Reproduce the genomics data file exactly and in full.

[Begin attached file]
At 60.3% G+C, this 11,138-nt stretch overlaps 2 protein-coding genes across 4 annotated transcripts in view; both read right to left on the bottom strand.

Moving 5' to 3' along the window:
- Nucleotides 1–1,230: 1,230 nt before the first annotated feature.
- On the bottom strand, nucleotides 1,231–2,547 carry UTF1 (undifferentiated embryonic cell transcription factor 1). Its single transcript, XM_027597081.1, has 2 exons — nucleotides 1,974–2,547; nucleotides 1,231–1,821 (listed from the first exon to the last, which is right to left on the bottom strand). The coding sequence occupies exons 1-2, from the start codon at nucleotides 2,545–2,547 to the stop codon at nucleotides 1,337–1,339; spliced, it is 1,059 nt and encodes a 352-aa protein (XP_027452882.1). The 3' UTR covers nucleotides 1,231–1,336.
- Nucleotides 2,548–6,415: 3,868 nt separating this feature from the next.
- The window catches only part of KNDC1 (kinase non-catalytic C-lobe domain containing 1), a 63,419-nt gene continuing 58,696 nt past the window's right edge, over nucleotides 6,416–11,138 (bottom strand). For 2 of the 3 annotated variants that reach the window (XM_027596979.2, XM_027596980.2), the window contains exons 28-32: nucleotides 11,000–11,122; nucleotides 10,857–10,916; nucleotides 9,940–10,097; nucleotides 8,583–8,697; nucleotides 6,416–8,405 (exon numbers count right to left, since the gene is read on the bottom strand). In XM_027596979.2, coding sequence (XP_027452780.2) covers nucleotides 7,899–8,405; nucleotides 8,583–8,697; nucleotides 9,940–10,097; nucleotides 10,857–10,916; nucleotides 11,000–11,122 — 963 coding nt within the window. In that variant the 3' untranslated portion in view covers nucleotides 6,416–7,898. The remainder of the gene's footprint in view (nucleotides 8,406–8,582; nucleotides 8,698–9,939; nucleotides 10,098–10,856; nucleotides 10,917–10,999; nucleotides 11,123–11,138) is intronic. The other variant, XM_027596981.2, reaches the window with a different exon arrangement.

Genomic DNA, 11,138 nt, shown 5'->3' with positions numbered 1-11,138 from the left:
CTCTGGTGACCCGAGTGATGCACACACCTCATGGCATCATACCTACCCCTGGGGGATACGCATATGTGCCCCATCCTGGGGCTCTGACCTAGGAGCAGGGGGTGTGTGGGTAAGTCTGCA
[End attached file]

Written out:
At 60.3% G+C, this 11,138-nt stretch overlaps 2 protein-coding genes across 4 annotated transcripts in view; both read right to left on the bottom strand.

Moving 5' to 3' along the window:
- Nucleotides 1–1,230: 1,230 nt before the first annotated feature.
- On the bottom strand, nucleotides 1,231–2,547 carry UTF1 (undifferentiated embryonic cell transcription factor 1). Its single transcript, XM_027597081.1, has 2 exons — nucleotides 1,974–2,547; nucleotides 1,231–1,821 (listed from the first exon to the last, which is right to left on the bottom strand). The coding sequence occupies exons 1-2, from the start codon at nucleotides 2,545–2,547 to the stop codon at nucleotides 1,337–1,339; spliced, it is 1,059 nt and encodes a 352-aa protein (XP_027452882.1). The 3' UTR covers nucleotides 1,231–1,336.
- Nucleotides 2,548–6,415: 3,868 nt separating this feature from the next.
- The window catches only part of KNDC1 (kinase non-catalytic C-lobe domain containing 1), a 63,419-nt gene continuing 58,696 nt past the window's right edge, over nucleotides 6,416–11,138 (bottom strand). For 2 of the 3 annotated variants that reach the window (XM_027596979.2, XM_027596980.2), the window contains exons 28-32: nucleotides 11,000–11,122; nucleotides 10,857–10,916; nucleotides 9,940–10,097; nucleotides 8,583–8,697; nucleotides 6,416–8,405 (exon numbers count right to left, since the gene is read on the bottom strand). In XM_027596979.2, coding sequence (XP_027452780.2) covers nucleotides 7,899–8,405; nucleotides 8,583–8,697; nucleotides 9,940–10,097; nucleotides 10,857–10,916; nucleotides 11,000–11,122 — 963 coding nt within the window. In that variant the 3' untranslated portion in view covers nucleotides 6,416–7,898. The remainder of the gene's footprint in view (nucleotides 8,406–8,582; nucleotides 8,698–9,939; nucleotides 10,098–10,856; nucleotides 10,917–10,999; nucleotides 11,123–11,138) is intronic. The other variant, XM_027596981.2, reaches the window with a different exon arrangement.

Genomic DNA, 11,138 nt, shown 5'->3' with positions numbered 1-11,138 from the left:
CTCTGGTGACCCGAGTGATGCACACACCTCATGGCATCATACCTACCCCTGGGGGATACGCATATGTGCCCCATCCTGGGGCTCTGACCTAGGAGCAGGGGGTGTGTGGGTAAGTCTGCA